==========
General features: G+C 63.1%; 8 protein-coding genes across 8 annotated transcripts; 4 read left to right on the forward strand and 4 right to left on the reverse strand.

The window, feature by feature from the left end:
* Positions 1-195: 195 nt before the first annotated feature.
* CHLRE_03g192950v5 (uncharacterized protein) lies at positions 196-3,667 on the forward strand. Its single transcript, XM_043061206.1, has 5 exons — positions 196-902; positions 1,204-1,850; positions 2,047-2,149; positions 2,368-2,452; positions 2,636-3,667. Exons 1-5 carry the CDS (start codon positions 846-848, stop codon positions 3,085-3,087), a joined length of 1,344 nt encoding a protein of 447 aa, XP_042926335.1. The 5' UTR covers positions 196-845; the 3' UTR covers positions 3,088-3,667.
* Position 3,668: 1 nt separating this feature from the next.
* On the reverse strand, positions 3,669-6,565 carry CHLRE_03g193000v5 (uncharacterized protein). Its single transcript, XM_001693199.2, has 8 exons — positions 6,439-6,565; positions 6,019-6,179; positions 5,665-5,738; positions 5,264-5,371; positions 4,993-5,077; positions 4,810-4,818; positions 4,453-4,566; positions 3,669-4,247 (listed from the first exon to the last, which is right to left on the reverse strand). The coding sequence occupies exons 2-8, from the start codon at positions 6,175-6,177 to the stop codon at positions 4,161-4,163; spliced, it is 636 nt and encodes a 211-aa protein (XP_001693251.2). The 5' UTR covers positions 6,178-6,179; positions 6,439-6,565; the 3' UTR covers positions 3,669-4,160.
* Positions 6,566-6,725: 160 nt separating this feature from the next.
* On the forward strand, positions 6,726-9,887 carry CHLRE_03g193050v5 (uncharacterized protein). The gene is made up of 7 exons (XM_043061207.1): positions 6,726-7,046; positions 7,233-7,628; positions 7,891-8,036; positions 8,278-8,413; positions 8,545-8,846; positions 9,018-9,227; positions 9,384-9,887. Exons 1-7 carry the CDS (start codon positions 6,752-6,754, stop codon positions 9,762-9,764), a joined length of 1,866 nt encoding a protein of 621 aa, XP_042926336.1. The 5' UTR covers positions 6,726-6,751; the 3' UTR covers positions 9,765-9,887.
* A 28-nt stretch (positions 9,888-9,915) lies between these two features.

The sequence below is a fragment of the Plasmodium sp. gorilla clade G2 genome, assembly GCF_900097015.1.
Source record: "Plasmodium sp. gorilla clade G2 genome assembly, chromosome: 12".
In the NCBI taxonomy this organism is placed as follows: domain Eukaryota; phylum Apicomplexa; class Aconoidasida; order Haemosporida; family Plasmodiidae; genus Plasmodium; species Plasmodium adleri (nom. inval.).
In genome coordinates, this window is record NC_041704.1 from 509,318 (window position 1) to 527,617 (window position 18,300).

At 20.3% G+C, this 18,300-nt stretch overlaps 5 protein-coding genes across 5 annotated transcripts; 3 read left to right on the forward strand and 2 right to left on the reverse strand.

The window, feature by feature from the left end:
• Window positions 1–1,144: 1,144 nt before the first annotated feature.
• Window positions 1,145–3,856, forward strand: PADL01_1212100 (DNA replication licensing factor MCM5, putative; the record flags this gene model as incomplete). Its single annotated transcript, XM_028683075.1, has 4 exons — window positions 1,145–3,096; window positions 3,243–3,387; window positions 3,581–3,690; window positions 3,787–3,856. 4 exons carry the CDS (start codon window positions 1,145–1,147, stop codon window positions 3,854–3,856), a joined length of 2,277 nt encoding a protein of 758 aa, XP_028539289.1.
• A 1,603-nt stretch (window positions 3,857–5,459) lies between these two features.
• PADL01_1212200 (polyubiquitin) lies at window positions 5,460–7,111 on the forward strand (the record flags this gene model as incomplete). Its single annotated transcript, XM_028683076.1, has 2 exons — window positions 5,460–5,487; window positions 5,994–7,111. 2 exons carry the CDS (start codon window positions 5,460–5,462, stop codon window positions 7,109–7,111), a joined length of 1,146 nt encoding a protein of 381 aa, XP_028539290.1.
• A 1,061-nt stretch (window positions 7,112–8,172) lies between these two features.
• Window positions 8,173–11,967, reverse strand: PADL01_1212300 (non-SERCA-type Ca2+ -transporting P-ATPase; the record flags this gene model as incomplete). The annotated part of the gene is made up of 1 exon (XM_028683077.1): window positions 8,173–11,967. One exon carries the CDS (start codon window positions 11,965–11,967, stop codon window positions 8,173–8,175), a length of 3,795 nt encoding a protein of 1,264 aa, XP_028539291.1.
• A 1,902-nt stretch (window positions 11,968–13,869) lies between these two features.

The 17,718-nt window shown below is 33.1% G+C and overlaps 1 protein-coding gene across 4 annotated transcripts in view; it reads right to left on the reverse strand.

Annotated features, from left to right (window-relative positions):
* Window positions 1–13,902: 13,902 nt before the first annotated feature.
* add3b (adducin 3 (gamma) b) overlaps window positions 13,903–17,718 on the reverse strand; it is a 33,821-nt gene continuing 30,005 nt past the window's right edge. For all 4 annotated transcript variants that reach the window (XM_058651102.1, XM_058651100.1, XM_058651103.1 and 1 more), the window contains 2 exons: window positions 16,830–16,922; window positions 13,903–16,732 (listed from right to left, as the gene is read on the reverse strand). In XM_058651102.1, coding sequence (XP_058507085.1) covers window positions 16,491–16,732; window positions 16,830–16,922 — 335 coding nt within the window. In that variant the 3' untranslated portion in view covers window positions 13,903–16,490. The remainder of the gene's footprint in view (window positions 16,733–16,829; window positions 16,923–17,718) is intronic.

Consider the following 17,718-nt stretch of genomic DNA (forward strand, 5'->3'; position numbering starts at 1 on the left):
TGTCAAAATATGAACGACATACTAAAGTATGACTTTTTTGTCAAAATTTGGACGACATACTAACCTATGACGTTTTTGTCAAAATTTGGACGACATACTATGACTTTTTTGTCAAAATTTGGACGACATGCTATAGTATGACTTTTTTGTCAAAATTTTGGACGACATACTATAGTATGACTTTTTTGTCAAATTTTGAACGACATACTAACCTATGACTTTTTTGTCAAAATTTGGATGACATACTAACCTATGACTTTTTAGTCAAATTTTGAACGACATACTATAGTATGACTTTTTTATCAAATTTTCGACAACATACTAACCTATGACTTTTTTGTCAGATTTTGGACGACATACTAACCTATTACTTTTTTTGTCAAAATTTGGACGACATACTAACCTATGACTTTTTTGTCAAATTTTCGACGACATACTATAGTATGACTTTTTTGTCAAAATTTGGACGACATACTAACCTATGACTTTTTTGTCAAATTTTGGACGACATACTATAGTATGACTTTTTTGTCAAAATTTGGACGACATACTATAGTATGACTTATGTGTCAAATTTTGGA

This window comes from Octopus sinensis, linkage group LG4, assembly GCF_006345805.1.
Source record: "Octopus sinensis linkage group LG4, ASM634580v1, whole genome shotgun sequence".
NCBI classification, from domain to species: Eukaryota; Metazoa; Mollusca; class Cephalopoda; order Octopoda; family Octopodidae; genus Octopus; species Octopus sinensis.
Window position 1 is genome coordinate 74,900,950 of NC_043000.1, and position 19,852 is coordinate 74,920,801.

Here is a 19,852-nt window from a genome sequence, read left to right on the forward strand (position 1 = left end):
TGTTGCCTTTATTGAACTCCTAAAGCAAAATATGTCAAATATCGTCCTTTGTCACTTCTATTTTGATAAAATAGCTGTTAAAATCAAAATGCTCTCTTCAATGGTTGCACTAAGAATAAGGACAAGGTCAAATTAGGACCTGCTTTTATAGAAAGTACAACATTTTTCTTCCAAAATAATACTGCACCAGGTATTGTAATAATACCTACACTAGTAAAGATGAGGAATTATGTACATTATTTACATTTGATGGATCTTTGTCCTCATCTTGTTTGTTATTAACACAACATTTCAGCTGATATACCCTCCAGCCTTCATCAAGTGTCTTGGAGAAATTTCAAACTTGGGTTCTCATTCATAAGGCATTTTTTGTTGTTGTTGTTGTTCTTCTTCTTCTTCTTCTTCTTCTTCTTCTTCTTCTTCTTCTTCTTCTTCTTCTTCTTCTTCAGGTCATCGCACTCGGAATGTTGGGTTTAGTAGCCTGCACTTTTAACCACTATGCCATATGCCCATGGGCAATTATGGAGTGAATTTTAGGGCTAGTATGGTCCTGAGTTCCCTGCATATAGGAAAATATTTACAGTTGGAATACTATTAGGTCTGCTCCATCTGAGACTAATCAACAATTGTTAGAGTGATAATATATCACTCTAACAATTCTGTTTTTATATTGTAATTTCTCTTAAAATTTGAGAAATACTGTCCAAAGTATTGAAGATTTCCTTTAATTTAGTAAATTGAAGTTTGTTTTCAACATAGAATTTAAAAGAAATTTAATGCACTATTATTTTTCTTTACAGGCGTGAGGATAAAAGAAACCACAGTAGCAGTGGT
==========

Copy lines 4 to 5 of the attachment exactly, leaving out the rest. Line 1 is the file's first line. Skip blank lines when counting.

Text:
* CHLRE_03g192950v5 (uncharacterized protein) lies at positions 196-3,667 on the forward strand. Its single transcript, XM_043061206.1, has 5 exons — positions 196-902; positions 1,204-1,850; positions 2,047-2,149; positions 2,368-2,452; positions 2,636-3,667. Exons 1-5 carry the CDS (start codon positions 846-848, stop codon positions 3,085-3,087), a joined length of 1,344 nt encoding a protein of 447 aa, XP_042926335.1. The 5' UTR covers positions 196-845; the 3' UTR covers positions 3,088-3,667.
* Position 3,668: 1 nt separating this feature from the next.